Site Meter
|The Thirsty Theologian| |Sola Gratia| |Sola Fide| |Solus Christus| |Sola Scriptura| |Soli Deo Gloria| |Semper Reformanda|
|The Thirsty Theologian| |Sola Gratia| |Sola Fide| |Solus Christus| |Sola Scriptura| |Soli Deo Gloria| |Semper Reformanda|

Previous · Home · Next

As We Forgive


In the “Lord’s Prayer,” we read, “forgive us our debts, as we also have forgiven our debtors.”

In Matthew 18:23–35, Jesus describes two men who each owed a debt. One owed a small sum to the other who, in turn, owed an enormous sum to his master that he could never hope to repay. The master forgave the huge debt of the one, who then refused to remit the small debt of the other. R. C. Sproul values the two debts at roughly $10 million and $18.

image

Interestingly enough, both men asked for the same thing—more time, not a total release from the debt. It was comical for the man with the exorbitantly large debt to ask for more time, since even by today’s wage standards the amount owed was an astronomical figure. The daily wage at that time was approximately eighteen cents. The man with the small debt could have paid his debt in three months. His request for more time was not unreasonable, but his creditor, rather than expressing the forgiveness he had received, began to harass him. The point should be clear. Our offenses to each other and the offenses people do to us are like an $18 debt, while the innumerable offenses we have committed against the Lord God are like the $10 million debt.

Jonathan Edwards, in his famous sermon “The Justice of God in the Damnation of Sinners,” said that any sin is more or less heinous, depending on the honor and majesty of the one whom we have offended. Since God is of infinite honor, infinite majesty, and infinite holiness, the slightest sin is of infinite consequence. Such seemingly trivial sins are nothing less than “cosmic treason” when viewed in light of the great King against whom we have sinned. We are debtors who cannot pay, yet we have been released from the threat of debtors’ prison. It is an insult to God for us to withhold forgiveness and grace from those who ask us, while claiming to be forgiven and saved by grace ourselves.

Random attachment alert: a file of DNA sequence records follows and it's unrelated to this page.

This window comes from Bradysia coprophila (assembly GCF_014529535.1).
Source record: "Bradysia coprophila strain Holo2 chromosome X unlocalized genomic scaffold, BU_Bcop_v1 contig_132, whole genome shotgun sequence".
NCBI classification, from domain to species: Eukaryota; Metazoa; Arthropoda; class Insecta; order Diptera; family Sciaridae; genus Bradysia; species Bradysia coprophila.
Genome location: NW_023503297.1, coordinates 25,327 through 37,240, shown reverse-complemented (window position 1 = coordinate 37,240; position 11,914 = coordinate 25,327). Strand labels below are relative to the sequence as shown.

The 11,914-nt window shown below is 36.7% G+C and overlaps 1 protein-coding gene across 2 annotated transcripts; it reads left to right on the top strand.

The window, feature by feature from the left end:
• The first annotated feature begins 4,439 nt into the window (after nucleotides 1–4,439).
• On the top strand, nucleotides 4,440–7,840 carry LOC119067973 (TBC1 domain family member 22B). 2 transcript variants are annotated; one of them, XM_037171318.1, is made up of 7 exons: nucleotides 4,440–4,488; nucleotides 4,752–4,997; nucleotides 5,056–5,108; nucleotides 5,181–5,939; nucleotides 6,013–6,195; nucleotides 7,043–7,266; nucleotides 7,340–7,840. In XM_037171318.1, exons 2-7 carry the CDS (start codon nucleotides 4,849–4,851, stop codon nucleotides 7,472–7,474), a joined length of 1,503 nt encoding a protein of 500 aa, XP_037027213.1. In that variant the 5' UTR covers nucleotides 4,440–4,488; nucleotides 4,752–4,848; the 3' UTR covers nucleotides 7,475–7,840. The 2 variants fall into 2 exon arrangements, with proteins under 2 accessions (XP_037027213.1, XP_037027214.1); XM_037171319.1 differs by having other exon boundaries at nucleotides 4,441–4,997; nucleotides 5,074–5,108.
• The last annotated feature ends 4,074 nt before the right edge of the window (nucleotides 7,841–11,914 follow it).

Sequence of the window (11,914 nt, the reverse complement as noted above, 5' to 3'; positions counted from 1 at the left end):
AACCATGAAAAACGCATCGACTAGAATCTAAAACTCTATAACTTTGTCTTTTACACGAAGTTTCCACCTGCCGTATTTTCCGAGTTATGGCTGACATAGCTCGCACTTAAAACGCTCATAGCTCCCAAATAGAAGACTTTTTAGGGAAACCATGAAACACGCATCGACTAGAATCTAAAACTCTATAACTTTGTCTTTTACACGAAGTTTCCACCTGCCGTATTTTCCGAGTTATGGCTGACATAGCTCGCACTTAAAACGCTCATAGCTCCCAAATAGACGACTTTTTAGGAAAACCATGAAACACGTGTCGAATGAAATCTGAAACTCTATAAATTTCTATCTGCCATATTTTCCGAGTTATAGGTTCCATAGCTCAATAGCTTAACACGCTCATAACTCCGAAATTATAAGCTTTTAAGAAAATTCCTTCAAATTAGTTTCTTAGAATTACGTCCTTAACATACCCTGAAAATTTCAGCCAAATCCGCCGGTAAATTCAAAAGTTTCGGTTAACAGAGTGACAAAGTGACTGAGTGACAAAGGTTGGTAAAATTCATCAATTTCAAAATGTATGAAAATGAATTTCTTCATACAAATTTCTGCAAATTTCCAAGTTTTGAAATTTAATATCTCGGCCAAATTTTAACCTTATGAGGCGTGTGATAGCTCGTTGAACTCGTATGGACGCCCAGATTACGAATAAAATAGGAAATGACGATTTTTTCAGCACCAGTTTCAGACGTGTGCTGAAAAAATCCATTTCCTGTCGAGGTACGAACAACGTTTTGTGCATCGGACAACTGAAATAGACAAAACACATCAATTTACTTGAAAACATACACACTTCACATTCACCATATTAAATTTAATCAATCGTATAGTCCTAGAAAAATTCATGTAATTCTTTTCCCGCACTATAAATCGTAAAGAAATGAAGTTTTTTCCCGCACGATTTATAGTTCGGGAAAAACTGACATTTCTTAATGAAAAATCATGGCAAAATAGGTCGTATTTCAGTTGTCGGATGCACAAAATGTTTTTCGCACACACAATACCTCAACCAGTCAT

There is another important point to consider here. Even in our act of forgiveness there is no merit. We cannot commend ourselves to God and claim forgiveness merely because we have shown forgiveness to someone else. Our forgiveness in no way obligates God toward us. Luke 17:10 clearly points out that there is no merit even in the best of our good works: “When you have done all that you were commanded, say, ‘We are unworthy servants; we have only done what was our duty.’”

We deserve nothing for our obedience, because obedience—even to the point of perfection—is the minimal requirement of a citizen of God’s kingdom. Having done that duty, the only thing we could claim would be a lack of punishment, but certainly no reward, because we would have done only what was expected. Obedience never qualifies as service “above and beyond the call of duty.” However, we have not obeyed; we have sinned grievously. Therefore, we are merely in a position to prostrate ourselves before God and beg for His forgiveness. But if we do, we must be prepared to show that forgiveness ourselves; otherwise our position in Christ dangles precariously. The bottom line of what Jesus is saying is this: “Forgiven people forgive other people.” We dare not claim to be possessors of His life and nature and at the same time fail to exhibit that life and nature.

—R. C. Sproul, Does Prayer Change Things? (Tyndale, 2009), 36–38.



Posted 2018·03·23 by David Kjos
Share this post: Buffer
Email Print
Posted in: Does Prayer Change Things? · Forgiveness · Prayer · R C Sproul

← Previous · Home · Next →



Who Is Jesus?


The Gospel
What It Means to Be a Christian


Norma Normata
What I Believe


Westminster Bookstore


Comments on this post are closed. If you have a question or comment concerning this post, feel free to email me.